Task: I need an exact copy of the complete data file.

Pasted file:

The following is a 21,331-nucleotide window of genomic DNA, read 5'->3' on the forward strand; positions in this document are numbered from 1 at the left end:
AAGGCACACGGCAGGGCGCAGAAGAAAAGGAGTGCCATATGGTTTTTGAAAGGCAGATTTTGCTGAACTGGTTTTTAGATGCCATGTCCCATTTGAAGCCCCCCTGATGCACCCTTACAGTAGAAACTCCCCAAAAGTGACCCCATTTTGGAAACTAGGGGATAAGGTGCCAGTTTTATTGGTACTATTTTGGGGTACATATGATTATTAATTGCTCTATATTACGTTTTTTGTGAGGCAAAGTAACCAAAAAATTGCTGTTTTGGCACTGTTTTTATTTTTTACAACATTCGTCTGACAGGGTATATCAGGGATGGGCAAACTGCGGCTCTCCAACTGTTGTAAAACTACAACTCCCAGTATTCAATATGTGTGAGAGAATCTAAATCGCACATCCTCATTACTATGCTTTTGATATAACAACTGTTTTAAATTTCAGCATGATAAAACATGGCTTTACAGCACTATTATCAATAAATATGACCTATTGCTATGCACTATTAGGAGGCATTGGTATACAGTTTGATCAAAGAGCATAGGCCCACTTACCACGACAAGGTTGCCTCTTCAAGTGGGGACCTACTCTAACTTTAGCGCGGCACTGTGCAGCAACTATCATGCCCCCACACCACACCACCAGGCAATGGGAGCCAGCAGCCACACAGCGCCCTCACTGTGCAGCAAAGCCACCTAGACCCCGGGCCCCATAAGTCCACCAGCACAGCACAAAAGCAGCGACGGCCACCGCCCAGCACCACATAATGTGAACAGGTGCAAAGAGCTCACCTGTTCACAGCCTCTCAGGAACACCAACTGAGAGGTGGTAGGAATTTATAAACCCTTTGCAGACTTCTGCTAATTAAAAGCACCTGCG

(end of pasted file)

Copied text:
The following is a 21,331-nucleotide window of genomic DNA, read 5'->3' on the forward strand; positions in this document are numbered from 1 at the left end:
AAGGCACACGGCAGGGCGCAGAAGAAAAGGAGTGCCATATGGTTTTTGAAAGGCAGATTTTGCTGAACTGGTTTTTAGATGCCATGTCCCATTTGAAGCCCCCCTGATGCACCCTTACAGTAGAAACTCCCCAAAAGTGACCCCATTTTGGAAACTAGGGGATAAGGTGCCAGTTTTATTGGTACTATTTTGGGGTACATATGATTATTAATTGCTCTATATTACGTTTTTTGTGAGGCAAAGTAACCAAAAAATTGCTGTTTTGGCACTGTTTTTATTTTTTACAACATTCGTCTGACAGGGTATATCAGGGATGGGCAAACTGCGGCTCTCCAACTGTTGTAAAACTACAACTCCCAGTATTCAATATGTGTGAGAGAATCTAAATCGCACATCCTCATTACTATGCTTTTGATATAACAACTGTTTTAAATTTCAGCATGATAAAACATGGCTTTACAGCACTATTATCAATAAATATGACCTATTGCTATGCACTATTAGGAGGCATTGGTATACAGTTTGATCAAAGAGCATAGGCCCACTTACCACGACAAGGTTGCCTCTTCAAGTGGGGACCTACTCTAACTTTAGCGCGGCACTGTGCAGCAACTATCATGCCCCCACACCACACCACCAGGCAATGGGAGCCAGCAGCCACACAGCGCCCTCACTGTGCAGCAAAGCCACCTAGACCCCGGGCCCCATAAGTCCACCAGCACAGCACAAAAGCAGCGACGGCCACCGCCCAGCACCACATAATGTGAACAGGTGCAAAGAGCTCACCTGTTCACAGCCTCTCAGGAACACCAACTGAGAGGTGGTAGGAATTTATAAACCCTTTGCAGACTTCTGCTAATTAAAAGCACCTGCG